Theodore Roosevelt and Japan’s Monroe Doctrine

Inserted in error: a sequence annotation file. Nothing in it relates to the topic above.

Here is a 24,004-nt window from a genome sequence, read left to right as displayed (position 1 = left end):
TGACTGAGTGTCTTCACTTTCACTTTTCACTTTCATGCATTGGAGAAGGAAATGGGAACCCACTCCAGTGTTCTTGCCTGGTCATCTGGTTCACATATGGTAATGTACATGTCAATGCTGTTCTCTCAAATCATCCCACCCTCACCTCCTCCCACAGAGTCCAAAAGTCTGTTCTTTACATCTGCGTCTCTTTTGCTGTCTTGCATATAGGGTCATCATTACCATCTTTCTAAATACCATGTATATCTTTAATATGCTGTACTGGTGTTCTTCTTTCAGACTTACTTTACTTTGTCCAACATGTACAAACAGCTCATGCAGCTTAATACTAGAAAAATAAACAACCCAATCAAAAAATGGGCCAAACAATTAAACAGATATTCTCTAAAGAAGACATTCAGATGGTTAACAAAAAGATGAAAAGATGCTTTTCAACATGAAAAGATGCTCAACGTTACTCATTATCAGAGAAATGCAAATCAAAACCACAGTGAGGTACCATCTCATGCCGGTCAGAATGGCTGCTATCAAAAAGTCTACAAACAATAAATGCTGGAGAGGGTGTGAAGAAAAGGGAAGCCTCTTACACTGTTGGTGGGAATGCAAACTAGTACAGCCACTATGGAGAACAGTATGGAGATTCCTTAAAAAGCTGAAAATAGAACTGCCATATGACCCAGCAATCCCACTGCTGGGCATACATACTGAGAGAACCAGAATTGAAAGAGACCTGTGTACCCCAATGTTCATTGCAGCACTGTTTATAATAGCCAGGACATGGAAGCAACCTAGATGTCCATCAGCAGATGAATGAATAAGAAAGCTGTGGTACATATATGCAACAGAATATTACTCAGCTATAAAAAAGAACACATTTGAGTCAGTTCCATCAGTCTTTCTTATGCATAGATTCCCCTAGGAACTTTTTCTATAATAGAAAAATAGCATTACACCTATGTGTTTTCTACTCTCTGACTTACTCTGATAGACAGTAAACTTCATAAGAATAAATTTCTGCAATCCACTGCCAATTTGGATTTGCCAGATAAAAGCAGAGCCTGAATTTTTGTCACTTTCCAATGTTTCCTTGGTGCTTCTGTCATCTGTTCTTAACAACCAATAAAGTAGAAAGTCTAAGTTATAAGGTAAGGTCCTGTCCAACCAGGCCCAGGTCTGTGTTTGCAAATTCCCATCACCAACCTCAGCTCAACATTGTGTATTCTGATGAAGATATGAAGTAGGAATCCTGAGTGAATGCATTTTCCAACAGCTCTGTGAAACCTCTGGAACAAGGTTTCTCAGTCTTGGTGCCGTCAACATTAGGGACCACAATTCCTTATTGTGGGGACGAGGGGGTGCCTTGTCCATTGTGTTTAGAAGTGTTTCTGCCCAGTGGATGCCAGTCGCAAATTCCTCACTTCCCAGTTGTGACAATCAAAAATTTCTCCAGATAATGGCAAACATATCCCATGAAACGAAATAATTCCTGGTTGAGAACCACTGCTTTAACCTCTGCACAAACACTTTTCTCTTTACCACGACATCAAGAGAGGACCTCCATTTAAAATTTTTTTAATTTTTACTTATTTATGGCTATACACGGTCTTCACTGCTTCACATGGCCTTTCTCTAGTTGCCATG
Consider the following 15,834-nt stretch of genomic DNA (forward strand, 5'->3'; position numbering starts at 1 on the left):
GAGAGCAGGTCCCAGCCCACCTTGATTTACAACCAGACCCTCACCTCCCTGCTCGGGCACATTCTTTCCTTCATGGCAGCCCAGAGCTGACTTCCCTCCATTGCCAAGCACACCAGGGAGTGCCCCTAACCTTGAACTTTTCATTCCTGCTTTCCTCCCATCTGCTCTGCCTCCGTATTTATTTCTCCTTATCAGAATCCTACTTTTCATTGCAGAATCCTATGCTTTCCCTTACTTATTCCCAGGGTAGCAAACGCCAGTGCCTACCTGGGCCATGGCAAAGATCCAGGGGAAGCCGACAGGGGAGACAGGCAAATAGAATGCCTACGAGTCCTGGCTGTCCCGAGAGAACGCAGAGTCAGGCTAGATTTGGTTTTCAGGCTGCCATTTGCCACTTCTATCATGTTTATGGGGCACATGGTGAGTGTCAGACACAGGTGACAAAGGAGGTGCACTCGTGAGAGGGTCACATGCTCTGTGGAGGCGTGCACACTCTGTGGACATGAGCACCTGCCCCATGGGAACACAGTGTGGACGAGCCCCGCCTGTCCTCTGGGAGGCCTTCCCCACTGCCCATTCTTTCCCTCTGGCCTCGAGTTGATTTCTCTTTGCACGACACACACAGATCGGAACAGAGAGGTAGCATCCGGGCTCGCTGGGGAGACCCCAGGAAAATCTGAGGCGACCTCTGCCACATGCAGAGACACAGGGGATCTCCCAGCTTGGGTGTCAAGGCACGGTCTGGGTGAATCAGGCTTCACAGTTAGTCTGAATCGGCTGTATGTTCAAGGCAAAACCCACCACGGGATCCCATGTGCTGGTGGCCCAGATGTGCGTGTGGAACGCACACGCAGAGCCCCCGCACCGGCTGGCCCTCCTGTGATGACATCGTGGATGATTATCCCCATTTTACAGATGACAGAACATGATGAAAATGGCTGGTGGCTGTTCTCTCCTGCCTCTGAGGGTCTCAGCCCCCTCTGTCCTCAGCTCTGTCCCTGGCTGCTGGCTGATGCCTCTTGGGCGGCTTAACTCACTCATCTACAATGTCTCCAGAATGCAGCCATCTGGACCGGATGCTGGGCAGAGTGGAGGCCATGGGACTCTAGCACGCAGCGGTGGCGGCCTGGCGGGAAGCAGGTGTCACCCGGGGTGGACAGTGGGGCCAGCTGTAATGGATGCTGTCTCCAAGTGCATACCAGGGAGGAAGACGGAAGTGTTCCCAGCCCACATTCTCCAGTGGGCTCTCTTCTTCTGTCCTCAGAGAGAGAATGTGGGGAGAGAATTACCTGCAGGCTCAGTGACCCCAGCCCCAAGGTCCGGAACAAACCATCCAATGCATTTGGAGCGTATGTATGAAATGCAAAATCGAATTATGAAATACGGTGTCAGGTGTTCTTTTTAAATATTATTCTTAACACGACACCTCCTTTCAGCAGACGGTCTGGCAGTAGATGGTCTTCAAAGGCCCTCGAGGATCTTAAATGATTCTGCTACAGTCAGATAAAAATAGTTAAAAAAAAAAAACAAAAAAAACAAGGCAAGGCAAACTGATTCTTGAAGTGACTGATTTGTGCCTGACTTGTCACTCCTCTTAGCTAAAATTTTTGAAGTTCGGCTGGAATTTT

SOMETIMES loudly, sometimes in whispers, Japan’s “Monroe Doctrine” has been heralded for many years. If the original Monroe Doctrine, after having existed for so long, can still be considered by the Council of the League of Nations to be “an unsolved international conundrum,”2 the imitated tenet, on the other hand, may well be construed by partisan spokesmen as warranting Japan’s invasion of China. Although the existence of Japan’s Monroe Doctrine is well known, its origin has been shrouded in an atmosphere of mystery. It was not until the publication of Viscount Kaneko’s secret memoirs in the September (1932) issue of Contemporary Japan that this mystery was removed, and the world, for the first time, enlightened on the fact that it was no other than Theodore Roosevelt, one of America’s most famous Presidents, who was responsible for its enunciation.